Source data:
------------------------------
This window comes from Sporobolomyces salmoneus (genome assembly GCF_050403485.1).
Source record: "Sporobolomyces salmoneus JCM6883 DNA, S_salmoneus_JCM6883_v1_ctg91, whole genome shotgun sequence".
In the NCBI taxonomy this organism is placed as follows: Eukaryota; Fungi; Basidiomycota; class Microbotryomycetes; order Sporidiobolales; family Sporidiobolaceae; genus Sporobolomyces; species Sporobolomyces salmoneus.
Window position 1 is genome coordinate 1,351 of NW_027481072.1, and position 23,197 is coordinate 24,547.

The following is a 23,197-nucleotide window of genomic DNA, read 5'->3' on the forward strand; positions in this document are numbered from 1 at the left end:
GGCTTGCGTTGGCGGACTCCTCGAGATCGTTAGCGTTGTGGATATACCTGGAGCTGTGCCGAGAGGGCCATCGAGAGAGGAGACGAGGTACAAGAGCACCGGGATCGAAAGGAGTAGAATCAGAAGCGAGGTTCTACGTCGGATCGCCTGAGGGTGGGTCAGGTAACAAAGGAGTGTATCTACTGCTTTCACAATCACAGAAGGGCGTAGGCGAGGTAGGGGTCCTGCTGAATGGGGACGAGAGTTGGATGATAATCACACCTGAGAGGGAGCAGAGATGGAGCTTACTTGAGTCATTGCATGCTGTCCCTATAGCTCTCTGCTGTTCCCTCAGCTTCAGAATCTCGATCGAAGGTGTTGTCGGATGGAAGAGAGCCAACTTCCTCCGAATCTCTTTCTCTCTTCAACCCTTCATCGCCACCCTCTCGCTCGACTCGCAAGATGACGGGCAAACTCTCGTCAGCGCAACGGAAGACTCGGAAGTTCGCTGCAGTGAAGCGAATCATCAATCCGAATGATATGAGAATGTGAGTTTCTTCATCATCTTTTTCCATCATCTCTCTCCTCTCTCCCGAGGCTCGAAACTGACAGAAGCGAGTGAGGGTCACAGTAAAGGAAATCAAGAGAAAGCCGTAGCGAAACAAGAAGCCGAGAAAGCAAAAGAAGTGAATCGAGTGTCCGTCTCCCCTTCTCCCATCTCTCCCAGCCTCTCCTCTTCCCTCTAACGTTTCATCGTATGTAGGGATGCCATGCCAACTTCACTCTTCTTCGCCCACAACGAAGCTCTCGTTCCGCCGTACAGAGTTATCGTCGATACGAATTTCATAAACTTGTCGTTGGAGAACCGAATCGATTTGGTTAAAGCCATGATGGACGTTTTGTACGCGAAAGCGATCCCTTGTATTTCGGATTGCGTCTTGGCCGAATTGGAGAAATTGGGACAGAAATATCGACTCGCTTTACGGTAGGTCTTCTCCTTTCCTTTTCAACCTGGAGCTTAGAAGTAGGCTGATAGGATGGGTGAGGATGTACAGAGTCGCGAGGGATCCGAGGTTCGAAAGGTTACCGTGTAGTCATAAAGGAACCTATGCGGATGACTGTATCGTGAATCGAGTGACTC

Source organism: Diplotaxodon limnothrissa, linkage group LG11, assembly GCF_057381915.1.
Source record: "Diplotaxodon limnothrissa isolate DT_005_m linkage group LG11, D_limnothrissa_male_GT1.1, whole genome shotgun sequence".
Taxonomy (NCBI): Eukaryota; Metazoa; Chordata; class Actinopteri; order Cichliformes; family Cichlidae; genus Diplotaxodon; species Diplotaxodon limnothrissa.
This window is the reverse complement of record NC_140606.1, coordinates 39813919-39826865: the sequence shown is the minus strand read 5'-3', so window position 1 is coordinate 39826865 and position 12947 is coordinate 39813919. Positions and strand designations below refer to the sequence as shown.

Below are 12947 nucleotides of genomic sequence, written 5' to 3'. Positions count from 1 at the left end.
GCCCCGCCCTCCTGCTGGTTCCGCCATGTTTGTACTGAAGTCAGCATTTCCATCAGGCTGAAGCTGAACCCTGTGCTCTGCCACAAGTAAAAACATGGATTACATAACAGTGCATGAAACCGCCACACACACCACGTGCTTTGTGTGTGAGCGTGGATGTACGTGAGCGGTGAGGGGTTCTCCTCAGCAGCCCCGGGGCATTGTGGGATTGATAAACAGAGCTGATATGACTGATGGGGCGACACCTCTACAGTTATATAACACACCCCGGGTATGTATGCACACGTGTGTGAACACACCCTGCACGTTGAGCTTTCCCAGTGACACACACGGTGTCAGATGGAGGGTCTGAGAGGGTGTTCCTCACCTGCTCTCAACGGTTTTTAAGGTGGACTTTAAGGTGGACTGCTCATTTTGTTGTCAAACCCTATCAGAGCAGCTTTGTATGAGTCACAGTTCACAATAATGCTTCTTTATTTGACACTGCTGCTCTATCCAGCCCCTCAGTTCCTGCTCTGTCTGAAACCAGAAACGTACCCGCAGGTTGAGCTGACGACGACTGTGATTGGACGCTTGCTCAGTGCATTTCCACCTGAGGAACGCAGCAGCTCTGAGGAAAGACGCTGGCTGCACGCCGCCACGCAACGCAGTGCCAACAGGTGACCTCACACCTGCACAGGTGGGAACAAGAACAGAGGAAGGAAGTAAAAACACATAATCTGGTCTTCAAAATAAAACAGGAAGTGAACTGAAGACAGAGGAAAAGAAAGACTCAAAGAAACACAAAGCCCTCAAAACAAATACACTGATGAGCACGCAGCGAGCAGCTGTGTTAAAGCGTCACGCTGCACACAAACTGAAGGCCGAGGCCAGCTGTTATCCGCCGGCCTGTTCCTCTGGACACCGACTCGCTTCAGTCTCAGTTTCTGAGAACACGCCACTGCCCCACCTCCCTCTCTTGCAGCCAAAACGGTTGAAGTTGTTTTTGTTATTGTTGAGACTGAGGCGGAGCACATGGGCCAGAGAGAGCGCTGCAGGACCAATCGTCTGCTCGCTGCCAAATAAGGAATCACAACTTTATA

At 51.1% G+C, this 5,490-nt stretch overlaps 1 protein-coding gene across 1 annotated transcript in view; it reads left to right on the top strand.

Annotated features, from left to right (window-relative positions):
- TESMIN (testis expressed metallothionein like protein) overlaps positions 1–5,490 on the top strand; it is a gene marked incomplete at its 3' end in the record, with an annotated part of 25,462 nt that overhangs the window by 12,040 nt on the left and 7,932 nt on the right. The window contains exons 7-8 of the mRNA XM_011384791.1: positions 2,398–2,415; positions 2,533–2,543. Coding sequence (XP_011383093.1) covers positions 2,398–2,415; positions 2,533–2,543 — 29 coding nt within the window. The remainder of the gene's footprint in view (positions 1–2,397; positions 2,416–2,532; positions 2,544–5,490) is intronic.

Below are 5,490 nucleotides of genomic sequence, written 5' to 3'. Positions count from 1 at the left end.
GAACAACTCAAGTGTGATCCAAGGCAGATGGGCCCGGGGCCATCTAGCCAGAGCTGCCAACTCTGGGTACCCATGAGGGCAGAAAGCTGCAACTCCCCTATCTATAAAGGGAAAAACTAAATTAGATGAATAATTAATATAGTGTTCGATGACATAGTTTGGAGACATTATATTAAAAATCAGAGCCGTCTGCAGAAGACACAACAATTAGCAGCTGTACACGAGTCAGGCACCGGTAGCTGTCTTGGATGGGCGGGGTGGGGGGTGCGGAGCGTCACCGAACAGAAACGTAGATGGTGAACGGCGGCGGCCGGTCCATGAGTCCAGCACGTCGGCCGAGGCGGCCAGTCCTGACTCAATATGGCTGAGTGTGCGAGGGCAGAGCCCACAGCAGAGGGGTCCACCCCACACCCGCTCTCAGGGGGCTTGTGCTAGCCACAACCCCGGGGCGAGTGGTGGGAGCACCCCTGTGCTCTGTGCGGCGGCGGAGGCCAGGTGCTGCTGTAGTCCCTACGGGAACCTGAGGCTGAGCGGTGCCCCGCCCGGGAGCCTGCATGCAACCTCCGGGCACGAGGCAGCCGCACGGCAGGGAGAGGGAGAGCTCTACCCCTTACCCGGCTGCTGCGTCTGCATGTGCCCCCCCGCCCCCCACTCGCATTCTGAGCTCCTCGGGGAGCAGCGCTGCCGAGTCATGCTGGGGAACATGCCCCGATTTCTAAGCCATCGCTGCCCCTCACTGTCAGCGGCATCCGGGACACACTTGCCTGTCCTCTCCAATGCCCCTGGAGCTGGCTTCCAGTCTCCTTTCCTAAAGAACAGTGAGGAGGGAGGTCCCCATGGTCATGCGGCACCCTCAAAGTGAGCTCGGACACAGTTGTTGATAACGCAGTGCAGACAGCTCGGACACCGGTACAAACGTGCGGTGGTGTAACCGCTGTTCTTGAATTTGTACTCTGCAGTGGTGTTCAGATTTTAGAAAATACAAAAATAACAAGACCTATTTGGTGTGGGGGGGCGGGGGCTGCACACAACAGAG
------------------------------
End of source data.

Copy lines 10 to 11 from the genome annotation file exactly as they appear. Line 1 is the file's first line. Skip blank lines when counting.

This window is the reverse complement of record NC_140606.1, coordinates 39813919-39826865: the sequence shown is the minus strand read 5'-3', so window position 1 is coordinate 39826865 and position 12947 is coordinate 39813919. Positions and strand designations below refer to the sequence as shown.

Below are 12947 nucleotides of genomic sequence, written 5' to 3'. Positions count from 1 at the left end.